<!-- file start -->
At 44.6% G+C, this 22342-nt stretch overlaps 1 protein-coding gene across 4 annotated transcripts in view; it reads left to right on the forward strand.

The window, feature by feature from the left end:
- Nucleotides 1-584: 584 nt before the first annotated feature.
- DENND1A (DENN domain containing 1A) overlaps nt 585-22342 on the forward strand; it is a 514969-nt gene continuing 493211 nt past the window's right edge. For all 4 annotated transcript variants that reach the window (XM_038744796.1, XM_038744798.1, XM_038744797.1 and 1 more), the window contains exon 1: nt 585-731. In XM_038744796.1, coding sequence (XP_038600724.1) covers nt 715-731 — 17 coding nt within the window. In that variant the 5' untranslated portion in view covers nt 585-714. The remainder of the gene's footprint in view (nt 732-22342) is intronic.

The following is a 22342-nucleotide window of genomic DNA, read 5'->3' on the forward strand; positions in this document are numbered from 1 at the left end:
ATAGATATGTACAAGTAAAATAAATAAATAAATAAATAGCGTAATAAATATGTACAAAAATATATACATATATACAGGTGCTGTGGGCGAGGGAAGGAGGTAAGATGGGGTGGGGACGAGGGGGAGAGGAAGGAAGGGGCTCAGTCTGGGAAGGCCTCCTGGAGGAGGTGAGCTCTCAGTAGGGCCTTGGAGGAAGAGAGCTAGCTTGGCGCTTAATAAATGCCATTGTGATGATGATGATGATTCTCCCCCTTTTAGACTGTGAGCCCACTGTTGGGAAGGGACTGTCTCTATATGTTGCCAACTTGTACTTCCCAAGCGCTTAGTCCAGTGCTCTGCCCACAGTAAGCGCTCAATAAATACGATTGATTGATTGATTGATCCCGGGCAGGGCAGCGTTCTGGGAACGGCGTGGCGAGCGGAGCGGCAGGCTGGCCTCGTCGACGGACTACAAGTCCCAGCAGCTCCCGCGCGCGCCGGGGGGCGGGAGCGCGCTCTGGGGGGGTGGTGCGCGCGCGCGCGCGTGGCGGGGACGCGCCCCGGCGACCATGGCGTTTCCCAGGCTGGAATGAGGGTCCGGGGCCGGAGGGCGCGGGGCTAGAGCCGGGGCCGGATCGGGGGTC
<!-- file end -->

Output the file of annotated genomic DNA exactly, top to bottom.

At 44.6% G+C, this 22342-nt stretch overlaps 1 protein-coding gene across 4 annotated transcripts in view; it reads left to right on the forward strand.

The window, feature by feature from the left end:
- Nucleotides 1-584: 584 nt before the first annotated feature.
- DENND1A (DENN domain containing 1A) overlaps nt 585-22342 on the forward strand; it is a 514969-nt gene continuing 493211 nt past the window's right edge. For all 4 annotated transcript variants that reach the window (XM_038744796.1, XM_038744798.1, XM_038744797.1 and 1 more), the window contains exon 1: nt 585-731. In XM_038744796.1, coding sequence (XP_038600724.1) covers nt 715-731 — 17 coding nt within the window. In that variant the 5' untranslated portion in view covers nt 585-714. The remainder of the gene's footprint in view (nt 732-22342) is intronic.

The following is a 22342-nucleotide window of genomic DNA, read 5'->3' on the forward strand; positions in this document are numbered from 1 at the left end:
ATAGATATGTACAAGTAAAATAAATAAATAAATAAATAGCGTAATAAATATGTACAAAAATATATACATATATACAGGTGCTGTGGGCGAGGGAAGGAGGTAAGATGGGGTGGGGACGAGGGGGAGAGGAAGGAAGGGGCTCAGTCTGGGAAGGCCTCCTGGAGGAGGTGAGCTCTCAGTAGGGCCTTGGAGGAAGAGAGCTAGCTTGGCGCTTAATAAATGCCATTGTGATGATGATGATGATTCTCCCCCTTTTAGACTGTGAGCCCACTGTTGGGAAGGGACTGTCTCTATATGTTGCCAACTTGTACTTCCCAAGCGCTTAGTCCAGTGCTCTGCCCACAGTAAGCGCTCAATAAATACGATTGATTGATTGATTGATCCCGGGCAGGGCAGCGTTCTGGGAACGGCGTGGCGAGCGGAGCGGCAGGCTGGCCTCGTCGACGGACTACAAGTCCCAGCAGCTCCCGCGCGCGCCGGGGGGCGGGAGCGCGCTCTGGGGGGGTGGTGCGCGCGCGCGCGCGTGGCGGGGACGCGCCCCGGCGACCATGGCGTTTCCCAGGCTGGAATGAGGGTCCGGGGCCGGAGGGCGCGGGGCTAGAGCCGGGGCCGGATCGGGGGTC